onceafatgirl

Peace is better than chocolate

Archive for the tag “food choices”

Food is not my enemy (anymore)

I am not “on” a diet. I have a diet. I find that this is a distinction that a lot of people don’t have. Most of the people I interact with see no reason to maintain food boundaries when I am in a “normal” sized body. One should only “take such drastic measures” if you are fat. Other than that, it seems crazy to them to not eat a cookie. It’s just one cookie. Because to the average person, food revolves around weight.

I don’t keep my food boundaries to manage my weight, though, to a certain extent it does manage my weight. That is just a side effect of keeping my eating under control, just like being fat was a side effect of eating compulsively. My point is that fat is not the disease. Eating is the disease. And while I have never been fat since I gave up sugar, grains, and starch, I have also had times when I was not thin. I made food changes in those times, and sometimes they helped me lose weight and sometimes they didn’t. For example, when I quit smoking over 5 years ago, I gained weight. I tried to eat lighter at that time –less bacon, smaller fruits, more salad, not cooking my vegetables in fat – though still within my boundaries, and it did not help. I did not lose weight, and sometimes gained. Even cutting my food didn’t help me lose then. The only thing that helped was time. I put my body through a lot with all of those chemicals and all that tar for so many years. I suppose it needed time to heal. But in that time, though I was desperately miserable about my body, I did not seek out some other thing to help me lose weight faster – pills, exercise, fasting, extreme calorie cuts – because I had already learned that being thin wasn’t the answer to my problems.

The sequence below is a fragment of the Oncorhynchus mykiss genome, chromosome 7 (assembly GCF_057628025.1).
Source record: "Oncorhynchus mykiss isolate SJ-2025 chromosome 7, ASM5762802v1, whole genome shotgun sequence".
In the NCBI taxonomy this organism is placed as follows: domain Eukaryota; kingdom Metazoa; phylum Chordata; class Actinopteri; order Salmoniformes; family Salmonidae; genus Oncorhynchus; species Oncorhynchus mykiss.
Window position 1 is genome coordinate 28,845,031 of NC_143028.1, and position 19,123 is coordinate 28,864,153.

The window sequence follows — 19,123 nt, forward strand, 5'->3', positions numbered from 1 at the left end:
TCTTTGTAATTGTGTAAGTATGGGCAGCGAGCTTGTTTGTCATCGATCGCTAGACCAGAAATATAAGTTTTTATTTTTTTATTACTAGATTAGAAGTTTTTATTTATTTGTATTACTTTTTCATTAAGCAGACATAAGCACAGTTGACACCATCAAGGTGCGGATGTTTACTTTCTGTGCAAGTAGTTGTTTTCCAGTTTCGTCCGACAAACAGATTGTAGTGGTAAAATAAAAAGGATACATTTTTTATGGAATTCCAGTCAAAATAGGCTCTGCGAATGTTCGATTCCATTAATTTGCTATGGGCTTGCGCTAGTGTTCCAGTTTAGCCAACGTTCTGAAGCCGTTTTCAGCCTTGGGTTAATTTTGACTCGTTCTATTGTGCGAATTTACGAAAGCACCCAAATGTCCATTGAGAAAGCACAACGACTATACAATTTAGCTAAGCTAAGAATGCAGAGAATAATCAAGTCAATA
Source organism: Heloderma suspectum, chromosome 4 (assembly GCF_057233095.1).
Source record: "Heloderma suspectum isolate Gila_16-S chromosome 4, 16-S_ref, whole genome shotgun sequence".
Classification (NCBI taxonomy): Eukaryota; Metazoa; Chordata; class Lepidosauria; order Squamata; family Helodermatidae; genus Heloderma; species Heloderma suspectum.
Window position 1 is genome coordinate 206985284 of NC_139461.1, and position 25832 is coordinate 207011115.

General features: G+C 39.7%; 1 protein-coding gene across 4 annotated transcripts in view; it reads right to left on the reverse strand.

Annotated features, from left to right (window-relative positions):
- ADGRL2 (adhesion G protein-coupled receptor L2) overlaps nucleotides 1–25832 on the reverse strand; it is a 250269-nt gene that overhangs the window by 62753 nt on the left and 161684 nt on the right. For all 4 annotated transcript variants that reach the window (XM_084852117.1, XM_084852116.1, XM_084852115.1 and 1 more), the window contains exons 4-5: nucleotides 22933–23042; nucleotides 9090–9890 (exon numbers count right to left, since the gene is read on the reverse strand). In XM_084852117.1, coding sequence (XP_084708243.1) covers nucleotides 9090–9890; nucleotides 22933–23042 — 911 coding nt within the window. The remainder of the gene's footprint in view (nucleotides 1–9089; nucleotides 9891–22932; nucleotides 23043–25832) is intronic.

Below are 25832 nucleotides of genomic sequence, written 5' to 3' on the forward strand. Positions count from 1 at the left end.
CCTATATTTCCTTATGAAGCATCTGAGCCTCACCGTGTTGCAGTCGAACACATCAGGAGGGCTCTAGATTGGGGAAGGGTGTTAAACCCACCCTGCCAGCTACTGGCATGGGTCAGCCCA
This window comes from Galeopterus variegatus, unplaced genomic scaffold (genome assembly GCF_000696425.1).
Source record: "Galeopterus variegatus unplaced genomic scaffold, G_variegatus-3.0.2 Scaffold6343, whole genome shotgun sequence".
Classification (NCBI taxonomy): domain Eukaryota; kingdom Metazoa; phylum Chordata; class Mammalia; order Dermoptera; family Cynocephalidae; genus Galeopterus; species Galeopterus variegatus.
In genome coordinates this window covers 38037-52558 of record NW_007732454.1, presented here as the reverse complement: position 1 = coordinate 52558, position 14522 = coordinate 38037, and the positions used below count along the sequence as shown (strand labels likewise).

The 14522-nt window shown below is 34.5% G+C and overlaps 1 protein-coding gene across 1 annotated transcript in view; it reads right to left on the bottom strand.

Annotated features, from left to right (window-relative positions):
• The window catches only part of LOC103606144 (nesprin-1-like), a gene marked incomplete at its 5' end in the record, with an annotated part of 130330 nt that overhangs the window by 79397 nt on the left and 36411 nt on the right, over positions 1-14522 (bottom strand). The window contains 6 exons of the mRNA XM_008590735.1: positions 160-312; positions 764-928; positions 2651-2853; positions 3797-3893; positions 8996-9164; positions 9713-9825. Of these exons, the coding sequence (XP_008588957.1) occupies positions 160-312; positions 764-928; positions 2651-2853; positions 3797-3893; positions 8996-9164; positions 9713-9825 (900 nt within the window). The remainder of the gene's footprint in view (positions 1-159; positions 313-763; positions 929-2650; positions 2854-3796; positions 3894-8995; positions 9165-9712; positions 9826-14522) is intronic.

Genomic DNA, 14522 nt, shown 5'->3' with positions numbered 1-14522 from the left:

In my mid twenties, I had lost a lot of weight by counting calories and working out. From the outside, I looked normal. In fact, I had never looked so “normal” in my life before. But I would say that I have never been crazier than in that time. I felt insane. I made plenty of poor life decisions. And I was really miserable, partly because I felt so crazy. Look, I am not talking about feeling out of sorts. I mean I thought that I must really belong in a mental institution, and I spent a lot of time trying to hide my crazy so that I wouldn’t be found out and institutionalized. I was living in fear of somebody realizing I was so unstable. And I was so thin. At the time, the thinnest I had ever been, and certainly thinner than I have sometimes been in the past 11+ years with my eating under control.

Being thin didn’t make me happy. Food was my enemy. We were at war, and food was winning. Everything I ate was either “good” and tasted disgusting to me, or “bad” and was delicious, but made me ashamed for having eaten it. I could not win, and I still hated my body, even though it was thin.

Nothing has ever made me as happy as having a handle on my food. And I do it gently. I eat foods I love, because I am not being punished. I don’t feel the need to “detox” or fast. Food is not my enemy anymore. Food is a delight, my 3 moments of respite in the day. Food is my “me time,” where I stop worrying about the things I have to do, and get to drift away into bliss. I don’t count calories. I don’t work out for more than 45 minutes a day. I don’t treat my delicious, nutritious, abundant food like a poison I need to get out of my body before it ends up on my thighs. My thighs are going to be my thighs.